Note that with our kit, you may use a 16X2, 20X2 or 40X2 character LCD. Note that in implementing a 64 byte buffer, the "new line" feature is operational up to a 64X2 LCD. (I haven't seen such a 64X2 LCD, but we can accommodate it).
In addition, our kit will accommodate 9600 and 2400 baud, either inverted or non-inverted. This is controlled by simply grounding two leads on the processor. The inclusion of non-inverted permits you to add an EIA receiver on the front end and receive data over several hundred feet.
Serial Kit - Details.
The goal is to provide an inexpensive alternative for tinkerers to acquire a serial LCD. The kit is suitable for assembly on a solderless breadboard. It includes all parts, including a supply of wire and documentaion. It does not include an LCD panel.
Detailed assembly instructions are included in the package. However a brief description is offered to illustrate the simplicity.
This Basic Serial LCD Kit contains;
Note that anyone who purchases any kit receives a free logic probe which is used in testing and debugging during assembly. Please note that this is one logic probe per person.
Important Note. Our unit will work with the Basic Stamp 2, PIC processors and other applications where a minimum delay of 3 msecs may be inserted between each character. Unfortunately, the Basic Stamp 1 does not provide the capability for this intercharacter delay, commonly known as "pacing". Thus, our unit will not work with the Basic Stamp 1 or other applications where the 3 msec intercharacter delay cannot be provided.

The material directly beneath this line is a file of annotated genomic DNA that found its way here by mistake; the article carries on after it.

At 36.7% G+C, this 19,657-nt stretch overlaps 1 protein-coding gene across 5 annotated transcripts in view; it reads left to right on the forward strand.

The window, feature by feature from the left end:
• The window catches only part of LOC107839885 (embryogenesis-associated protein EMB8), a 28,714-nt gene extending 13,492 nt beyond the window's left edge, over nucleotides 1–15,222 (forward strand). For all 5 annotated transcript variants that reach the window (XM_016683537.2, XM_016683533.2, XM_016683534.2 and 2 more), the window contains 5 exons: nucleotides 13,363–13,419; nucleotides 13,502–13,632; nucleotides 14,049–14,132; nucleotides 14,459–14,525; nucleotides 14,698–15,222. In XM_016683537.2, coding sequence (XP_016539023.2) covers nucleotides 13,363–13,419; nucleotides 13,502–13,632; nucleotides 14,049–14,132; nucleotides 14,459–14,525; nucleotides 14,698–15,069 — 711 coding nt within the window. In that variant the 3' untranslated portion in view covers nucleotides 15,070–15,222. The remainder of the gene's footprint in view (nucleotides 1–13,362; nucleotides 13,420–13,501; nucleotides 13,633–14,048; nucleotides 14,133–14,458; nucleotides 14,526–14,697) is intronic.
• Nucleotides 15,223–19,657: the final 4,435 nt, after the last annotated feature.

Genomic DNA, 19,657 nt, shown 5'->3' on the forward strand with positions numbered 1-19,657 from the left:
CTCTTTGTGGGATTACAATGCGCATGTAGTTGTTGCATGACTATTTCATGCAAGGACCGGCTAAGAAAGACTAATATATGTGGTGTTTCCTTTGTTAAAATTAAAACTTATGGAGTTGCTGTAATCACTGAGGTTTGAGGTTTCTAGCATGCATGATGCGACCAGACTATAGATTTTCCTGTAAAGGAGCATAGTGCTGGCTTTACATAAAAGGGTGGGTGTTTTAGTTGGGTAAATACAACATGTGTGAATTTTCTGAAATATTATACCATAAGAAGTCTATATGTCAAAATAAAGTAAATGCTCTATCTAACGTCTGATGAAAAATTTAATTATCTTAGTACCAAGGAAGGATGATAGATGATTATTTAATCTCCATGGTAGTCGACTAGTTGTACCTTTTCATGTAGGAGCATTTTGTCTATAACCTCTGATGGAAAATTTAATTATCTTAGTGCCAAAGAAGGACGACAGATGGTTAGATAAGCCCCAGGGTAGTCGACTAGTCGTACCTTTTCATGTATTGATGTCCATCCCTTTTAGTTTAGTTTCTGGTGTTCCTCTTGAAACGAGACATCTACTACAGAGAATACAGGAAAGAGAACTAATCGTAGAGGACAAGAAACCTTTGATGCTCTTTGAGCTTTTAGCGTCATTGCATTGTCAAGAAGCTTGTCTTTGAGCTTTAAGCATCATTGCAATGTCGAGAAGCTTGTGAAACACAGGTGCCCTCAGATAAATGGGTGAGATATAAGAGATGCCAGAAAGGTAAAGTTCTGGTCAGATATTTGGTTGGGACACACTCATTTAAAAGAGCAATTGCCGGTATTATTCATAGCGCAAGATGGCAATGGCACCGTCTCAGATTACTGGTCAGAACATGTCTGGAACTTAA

Sample Basic Stamp 2 Routines.
Please note that this is part of an effort to provide low cost printed materials and kits to encourage tinkering. This is the purpose of the Rochanda Project. Any profits, and they are mighty slim, are used to purchase additional components and tools for my students to use in developing new material related to embedded processor control. Everything they do is put on the WWW for the benefit of everyone.
Our reputation is very important. If you are not satisfied with this kit for any reason, return it for a full refund.
In this design, the lead was taken by Towanda Malone who is a junior. She was assisted by H. Paul Roach who just received his BSEE from Morgan State University. Nicole Ambrose who will be a senior developed many of the user applications. Of course, I had a hand in the development, but the real credit goes to these undergraduate electrical engineering students.